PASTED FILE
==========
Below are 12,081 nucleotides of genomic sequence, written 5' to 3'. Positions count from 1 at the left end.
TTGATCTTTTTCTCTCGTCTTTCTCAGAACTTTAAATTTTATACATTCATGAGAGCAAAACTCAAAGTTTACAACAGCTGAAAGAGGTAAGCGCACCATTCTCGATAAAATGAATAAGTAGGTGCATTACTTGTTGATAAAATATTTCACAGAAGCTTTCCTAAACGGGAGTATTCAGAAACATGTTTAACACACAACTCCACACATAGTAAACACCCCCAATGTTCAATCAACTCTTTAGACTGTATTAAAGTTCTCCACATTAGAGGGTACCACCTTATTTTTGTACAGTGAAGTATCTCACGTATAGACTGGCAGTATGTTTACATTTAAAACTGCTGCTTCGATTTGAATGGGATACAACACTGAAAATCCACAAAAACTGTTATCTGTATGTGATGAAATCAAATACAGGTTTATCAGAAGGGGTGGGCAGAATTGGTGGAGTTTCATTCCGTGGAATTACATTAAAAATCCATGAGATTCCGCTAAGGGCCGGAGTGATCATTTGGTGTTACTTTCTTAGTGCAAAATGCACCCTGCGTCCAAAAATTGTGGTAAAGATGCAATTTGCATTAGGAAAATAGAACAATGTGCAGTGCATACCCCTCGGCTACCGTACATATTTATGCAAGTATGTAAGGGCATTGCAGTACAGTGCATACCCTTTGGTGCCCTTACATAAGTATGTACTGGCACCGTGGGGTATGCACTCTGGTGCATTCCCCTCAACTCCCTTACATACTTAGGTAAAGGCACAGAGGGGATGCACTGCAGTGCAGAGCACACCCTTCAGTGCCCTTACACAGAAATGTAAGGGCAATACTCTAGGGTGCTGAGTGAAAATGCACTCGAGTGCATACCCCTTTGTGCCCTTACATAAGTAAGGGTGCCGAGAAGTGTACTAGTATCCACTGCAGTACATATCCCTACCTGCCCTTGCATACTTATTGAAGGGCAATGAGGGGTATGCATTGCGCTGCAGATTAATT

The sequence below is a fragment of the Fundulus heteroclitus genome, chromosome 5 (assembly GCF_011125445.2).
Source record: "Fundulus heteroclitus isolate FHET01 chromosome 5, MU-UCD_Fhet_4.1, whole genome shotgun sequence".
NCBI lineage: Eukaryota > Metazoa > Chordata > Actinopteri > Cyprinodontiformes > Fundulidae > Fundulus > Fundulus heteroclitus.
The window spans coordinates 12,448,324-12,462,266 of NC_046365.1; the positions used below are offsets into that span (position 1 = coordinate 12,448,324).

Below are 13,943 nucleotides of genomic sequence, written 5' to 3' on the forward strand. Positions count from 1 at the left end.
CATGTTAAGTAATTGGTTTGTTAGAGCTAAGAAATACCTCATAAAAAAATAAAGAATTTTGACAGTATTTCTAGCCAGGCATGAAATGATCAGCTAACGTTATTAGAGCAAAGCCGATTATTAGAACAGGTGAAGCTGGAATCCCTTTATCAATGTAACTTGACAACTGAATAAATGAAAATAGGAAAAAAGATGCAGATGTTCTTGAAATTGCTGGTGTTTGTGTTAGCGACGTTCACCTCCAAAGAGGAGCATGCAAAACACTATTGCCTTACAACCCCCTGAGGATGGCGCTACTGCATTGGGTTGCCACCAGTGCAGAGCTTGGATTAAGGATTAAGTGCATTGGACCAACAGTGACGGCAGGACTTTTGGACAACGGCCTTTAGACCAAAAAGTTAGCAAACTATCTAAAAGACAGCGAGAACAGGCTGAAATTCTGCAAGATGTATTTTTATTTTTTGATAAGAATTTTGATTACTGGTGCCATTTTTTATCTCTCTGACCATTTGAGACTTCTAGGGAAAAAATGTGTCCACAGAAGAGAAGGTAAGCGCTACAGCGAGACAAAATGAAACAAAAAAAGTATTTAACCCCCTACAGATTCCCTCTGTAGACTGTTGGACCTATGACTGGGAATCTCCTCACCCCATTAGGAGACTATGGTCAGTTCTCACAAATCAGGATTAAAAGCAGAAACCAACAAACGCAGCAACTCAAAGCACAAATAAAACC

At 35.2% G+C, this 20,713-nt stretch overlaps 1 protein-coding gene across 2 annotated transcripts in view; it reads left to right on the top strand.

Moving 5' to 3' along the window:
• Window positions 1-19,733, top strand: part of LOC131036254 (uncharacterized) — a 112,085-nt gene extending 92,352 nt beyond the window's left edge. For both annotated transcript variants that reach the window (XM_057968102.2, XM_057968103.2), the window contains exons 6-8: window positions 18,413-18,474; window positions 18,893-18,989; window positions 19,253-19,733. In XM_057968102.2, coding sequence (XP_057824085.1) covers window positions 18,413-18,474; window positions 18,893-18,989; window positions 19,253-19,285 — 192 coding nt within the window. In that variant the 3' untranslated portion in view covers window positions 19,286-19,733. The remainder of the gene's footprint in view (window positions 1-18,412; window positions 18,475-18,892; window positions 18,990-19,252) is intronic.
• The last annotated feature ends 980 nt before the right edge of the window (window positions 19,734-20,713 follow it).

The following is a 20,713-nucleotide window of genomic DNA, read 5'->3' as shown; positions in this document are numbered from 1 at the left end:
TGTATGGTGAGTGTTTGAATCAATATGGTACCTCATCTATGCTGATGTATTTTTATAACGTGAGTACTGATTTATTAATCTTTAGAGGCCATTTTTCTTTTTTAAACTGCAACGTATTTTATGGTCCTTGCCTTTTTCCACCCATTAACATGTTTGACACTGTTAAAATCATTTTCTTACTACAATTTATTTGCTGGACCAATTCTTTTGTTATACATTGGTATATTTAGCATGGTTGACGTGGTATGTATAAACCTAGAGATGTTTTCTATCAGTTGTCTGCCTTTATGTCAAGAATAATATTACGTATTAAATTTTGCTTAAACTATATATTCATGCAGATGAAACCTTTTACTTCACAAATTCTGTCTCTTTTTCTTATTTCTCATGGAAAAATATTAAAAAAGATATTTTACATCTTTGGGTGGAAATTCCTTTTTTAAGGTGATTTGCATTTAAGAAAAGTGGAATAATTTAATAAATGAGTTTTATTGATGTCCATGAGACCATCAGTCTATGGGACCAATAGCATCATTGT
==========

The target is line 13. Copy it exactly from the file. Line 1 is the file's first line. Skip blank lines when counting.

The following is a 20,713-nucleotide window of genomic DNA, read 5'->3' as shown; positions in this document are numbered from 1 at the left end: